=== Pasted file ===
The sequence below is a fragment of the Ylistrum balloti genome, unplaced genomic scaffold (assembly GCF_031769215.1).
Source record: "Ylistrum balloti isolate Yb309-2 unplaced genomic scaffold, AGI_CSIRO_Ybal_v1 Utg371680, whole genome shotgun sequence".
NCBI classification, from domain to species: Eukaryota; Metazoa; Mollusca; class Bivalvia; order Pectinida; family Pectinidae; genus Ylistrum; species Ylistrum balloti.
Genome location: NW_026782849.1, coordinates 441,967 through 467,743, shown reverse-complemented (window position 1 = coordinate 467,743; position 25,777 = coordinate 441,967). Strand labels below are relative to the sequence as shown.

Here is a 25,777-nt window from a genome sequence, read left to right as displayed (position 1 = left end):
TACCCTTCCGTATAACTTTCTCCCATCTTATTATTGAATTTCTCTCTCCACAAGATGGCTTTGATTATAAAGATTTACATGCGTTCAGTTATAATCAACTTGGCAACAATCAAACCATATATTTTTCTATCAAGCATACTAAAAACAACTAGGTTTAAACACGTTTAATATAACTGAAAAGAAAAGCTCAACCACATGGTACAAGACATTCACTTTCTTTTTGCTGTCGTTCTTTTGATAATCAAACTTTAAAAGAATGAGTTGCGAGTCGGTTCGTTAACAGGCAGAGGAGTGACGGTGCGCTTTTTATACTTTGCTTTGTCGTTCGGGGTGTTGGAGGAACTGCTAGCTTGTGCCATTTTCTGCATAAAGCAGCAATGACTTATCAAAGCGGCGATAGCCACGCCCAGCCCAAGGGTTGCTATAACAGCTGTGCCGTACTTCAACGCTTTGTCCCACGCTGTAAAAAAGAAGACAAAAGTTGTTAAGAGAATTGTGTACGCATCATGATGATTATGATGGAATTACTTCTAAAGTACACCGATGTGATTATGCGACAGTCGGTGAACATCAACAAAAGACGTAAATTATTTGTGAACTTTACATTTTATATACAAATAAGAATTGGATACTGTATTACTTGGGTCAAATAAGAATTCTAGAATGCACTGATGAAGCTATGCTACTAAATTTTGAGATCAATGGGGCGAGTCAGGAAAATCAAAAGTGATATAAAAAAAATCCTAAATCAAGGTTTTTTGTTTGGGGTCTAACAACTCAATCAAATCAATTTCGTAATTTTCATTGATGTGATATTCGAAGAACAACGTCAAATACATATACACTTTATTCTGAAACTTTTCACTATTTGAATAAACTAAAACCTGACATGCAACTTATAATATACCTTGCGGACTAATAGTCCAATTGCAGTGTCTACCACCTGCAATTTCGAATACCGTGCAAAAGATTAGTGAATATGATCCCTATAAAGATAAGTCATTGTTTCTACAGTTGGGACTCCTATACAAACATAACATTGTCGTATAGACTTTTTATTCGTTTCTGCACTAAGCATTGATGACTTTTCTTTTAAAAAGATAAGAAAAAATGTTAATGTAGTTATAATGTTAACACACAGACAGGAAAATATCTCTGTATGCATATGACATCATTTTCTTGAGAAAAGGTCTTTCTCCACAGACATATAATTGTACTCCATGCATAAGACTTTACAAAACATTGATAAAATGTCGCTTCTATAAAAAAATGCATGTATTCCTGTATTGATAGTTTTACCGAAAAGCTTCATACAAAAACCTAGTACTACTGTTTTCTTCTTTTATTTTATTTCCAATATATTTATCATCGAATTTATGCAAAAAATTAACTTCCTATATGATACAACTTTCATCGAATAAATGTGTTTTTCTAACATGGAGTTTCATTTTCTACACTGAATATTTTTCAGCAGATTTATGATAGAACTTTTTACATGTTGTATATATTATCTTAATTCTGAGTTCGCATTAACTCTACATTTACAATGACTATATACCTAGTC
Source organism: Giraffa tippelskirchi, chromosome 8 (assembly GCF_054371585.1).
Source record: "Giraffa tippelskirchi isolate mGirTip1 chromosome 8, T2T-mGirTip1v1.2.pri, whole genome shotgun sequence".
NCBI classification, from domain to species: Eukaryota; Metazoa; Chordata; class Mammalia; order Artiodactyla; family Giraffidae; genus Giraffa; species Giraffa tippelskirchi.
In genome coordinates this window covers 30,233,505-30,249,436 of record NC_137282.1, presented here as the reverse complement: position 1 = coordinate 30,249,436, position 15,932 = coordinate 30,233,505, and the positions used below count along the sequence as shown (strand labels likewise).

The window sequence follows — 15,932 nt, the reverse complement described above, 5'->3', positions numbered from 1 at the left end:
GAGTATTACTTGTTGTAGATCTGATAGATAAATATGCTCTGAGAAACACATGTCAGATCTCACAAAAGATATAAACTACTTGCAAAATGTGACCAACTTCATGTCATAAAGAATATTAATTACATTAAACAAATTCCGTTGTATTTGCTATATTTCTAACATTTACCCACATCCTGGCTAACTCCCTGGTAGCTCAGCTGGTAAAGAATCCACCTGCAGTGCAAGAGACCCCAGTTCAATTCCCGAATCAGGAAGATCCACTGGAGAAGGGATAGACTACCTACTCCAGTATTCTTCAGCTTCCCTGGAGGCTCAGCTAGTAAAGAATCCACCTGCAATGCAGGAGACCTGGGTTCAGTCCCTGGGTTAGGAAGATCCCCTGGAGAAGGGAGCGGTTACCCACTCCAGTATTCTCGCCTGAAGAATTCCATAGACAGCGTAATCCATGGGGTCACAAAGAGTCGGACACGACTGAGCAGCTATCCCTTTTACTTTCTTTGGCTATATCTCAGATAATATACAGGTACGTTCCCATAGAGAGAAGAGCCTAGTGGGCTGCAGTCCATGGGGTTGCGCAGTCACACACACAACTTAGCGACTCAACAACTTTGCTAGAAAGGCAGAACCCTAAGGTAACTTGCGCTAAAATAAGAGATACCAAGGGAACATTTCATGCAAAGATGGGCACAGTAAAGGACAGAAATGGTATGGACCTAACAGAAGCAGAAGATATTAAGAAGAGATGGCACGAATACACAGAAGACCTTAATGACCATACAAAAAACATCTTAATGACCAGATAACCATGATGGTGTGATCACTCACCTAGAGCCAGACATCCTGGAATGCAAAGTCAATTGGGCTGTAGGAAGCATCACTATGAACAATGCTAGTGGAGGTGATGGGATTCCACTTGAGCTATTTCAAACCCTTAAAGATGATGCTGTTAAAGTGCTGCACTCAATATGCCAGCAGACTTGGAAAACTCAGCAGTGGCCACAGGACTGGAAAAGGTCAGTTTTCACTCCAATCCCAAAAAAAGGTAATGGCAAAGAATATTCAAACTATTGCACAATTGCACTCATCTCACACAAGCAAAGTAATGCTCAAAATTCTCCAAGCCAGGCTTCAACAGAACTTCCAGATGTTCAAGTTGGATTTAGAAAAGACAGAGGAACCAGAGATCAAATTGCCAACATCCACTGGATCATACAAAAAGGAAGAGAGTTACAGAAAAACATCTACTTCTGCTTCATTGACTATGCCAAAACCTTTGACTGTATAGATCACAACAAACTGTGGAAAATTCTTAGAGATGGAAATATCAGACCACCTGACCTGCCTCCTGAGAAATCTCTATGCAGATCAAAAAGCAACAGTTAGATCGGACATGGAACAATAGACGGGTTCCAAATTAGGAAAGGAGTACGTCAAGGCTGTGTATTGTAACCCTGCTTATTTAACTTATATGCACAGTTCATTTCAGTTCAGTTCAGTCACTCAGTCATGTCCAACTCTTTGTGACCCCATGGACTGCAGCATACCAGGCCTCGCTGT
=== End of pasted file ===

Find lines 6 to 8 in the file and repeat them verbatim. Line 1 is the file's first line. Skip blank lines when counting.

TACCCTTCCGTATAACTTTCTCCCATCTTATTATTGAATTTCTCTCTCCACAAGATGGCTTTGATTATAAAGATTTACATGCGTTCAGTTATAATCAACTTGGCAACAATCAAACCATATATTTTTCTATCAAGCATACTAAAAACAACTAGGTTTAAACACGTTTAATATAACTGAAAAGAAAAGCTCAACCACATGGTACAAGACATTCACTTTCTTTTTGCTGTCGTTCTTTTGATAATCAAACTTTAAAAGAATGAGTTGCGAGTCGGTTCGTTAACAGGCAGAGGAGTGACGGTGCGCTTTTTATACTTTGCTTTGTCGTTCGGGGTGTTGGAGGAACTGCTAGCTTGTGCCATTTTCTGCATAAAGCAGCAATGACTTATCAAAGCGGCGATAGCCACGCCCAGCCCAAGGGTTGCTATAACAGCTGTGCCGTACTTCAACGCTTTGTCCCACGCTGTAAAAAAGAAGACAAAAGTTGTTAAGAGAATTGTGTACGCATCATGATGATTATGATGGAATTACTTCTAAAGTACACCGATGTGATTATGCGACAGTCGGTGAACATCAACAAAAGACGTAAATTATTTGTGAACTTTACATTTTATATACAAATAAGAATTGGATACTGTATTACTTGGGTCAAATAAGAATTCTAGAATGCACTGATGAAGCTATGCTACTAAATTTTGAGATCAATGGGGCGAGTCAGGAAAATCAAAAGTGATATAAAAAAAATCCTAAATCAAGGTTTTTTGTTTGGGGTCTAACAACTCAATCAAATCAATTTCGTAATTTTCATTGATGTGATATTCGAAGAACAACGTCAAATACATATACACTTTATTCTGAAACTTTTCACTATTTGAATAAACTAAAACCTGACATGCAACTTATAATATACCTTGCGGACTAATAGTCCAATTGCAGTGTCTACCACCTGCAATTTCGAATACCGTGCAAAAGATTAGTGAATATGATCCCTATAAAGATAAGTCATTGTTTCTACAGTTGGGACTCCTATACAAACATAACATTGTCGTATAGACTTTTTATTCGTTTCTGCACTAAGCATTGATGACTTTTCTTTTAAAAAGATAAGAAAAAATGTTAATGTAGTTATAATGTTAACACACAGACAGGAAAATATCTCTGTATGCATATGACATCATTTTCTTGAGAAAAGGTCTTTCTCCACAGACATATAATTGTACTCCATGCATAAGACTTTACAAAACATTGATAAAATGTCGCTTCTATAAAAAAATGCATGTATTCCTGTATTGATAGTTTTACCGAAAAGCTTCATACAAAAACCTAGTACTACTGTTTTCTTCTTTTATTTTATTTCCAATATATTTATCATCGAATTTATGCAAAAAATTAACTTCCTATATGATACAACTTTCATCGAATAAATGTGTTTTTCTAACATGGAGTTTCATTTTCTACACTGAATATTTTTCAGCAGATTTATGATAGAACTTTTTACATGTTGTATATATTATCTTAATTCTGAGTTCGCATTAACTCTACATTTACAATGACTATATACCTAGTC
Source organism: Giraffa tippelskirchi, chromosome 8 (assembly GCF_054371585.1).
Source record: "Giraffa tippelskirchi isolate mGirTip1 chromosome 8, T2T-mGirTip1v1.2.pri, whole genome shotgun sequence".